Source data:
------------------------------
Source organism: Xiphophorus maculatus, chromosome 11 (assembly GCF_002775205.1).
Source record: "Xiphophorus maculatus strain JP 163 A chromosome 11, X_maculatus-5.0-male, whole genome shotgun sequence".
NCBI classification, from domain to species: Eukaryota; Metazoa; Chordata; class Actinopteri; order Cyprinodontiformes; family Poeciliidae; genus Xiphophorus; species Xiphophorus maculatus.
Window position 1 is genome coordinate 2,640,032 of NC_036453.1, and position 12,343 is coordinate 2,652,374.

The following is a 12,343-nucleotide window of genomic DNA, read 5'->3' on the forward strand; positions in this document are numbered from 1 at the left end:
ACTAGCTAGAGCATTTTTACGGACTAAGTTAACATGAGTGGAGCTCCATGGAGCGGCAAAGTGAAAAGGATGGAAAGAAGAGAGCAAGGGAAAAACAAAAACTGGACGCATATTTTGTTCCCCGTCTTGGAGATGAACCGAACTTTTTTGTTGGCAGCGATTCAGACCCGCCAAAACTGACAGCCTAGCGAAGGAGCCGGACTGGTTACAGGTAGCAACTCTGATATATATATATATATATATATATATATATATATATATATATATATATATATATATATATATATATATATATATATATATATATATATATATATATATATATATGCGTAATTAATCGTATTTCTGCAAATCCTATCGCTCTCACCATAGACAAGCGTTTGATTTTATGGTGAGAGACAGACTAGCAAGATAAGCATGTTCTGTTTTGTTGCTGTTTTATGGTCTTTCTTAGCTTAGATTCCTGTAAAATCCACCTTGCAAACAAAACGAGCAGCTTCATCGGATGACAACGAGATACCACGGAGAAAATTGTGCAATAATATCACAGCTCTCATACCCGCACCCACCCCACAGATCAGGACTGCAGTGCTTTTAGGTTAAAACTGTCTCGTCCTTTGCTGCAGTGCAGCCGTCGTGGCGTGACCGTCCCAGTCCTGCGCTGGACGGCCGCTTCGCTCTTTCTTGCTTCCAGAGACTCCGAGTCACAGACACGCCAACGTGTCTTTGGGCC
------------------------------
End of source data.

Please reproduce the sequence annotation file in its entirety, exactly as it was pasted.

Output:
Source organism: Xiphophorus maculatus, chromosome 11 (assembly GCF_002775205.1).
Source record: "Xiphophorus maculatus strain JP 163 A chromosome 11, X_maculatus-5.0-male, whole genome shotgun sequence".
NCBI classification, from domain to species: Eukaryota; Metazoa; Chordata; class Actinopteri; order Cyprinodontiformes; family Poeciliidae; genus Xiphophorus; species Xiphophorus maculatus.
Window position 1 is genome coordinate 2,640,032 of NC_036453.1, and position 12,343 is coordinate 2,652,374.

The following is a 12,343-nucleotide window of genomic DNA, read 5'->3' on the forward strand; positions in this document are numbered from 1 at the left end:
ACTAGCTAGAGCATTTTTACGGACTAAGTTAACATGAGTGGAGCTCCATGGAGCGGCAAAGTGAAAAGGATGGAAAGAAGAGAGCAAGGGAAAAACAAAAACTGGACGCATATTTTGTTCCCCGTCTTGGAGATGAACCGAACTTTTTTGTTGGCAGCGATTCAGACCCGCCAAAACTGACAGCCTAGCGAAGGAGCCGGACTGGTTACAGGTAGCAACTCTGATATATATATATATATATATATATATATATATATATATATATATATATATATATATATATATATATATATATATATATATATATATATATATATATATATATATGCGTAATTAATCGTATTTCTGCAAATCCTATCGCTCTCACCATAGACAAGCGTTTGATTTTATGGTGAGAGACAGACTAGCAAGATAAGCATGTTCTGTTTTGTTGCTGTTTTATGGTCTTTCTTAGCTTAGATTCCTGTAAAATCCACCTTGCAAACAAAACGAGCAGCTTCATCGGATGACAACGAGATACCACGGAGAAAATTGTGCAATAATATCACAGCTCTCATACCCGCACCCACCCCACAGATCAGGACTGCAGTGCTTTTAGGTTAAAACTGTCTCGTCCTTTGCTGCAGTGCAGCCGTCGTGGCGTGACCGTCCCAGTCCTGCGCTGGACGGCCGCTTCGCTCTTTCTTGCTTCCAGAGACTCCGAGTCACAGACACGCCAACGTGTCTTTGGGCC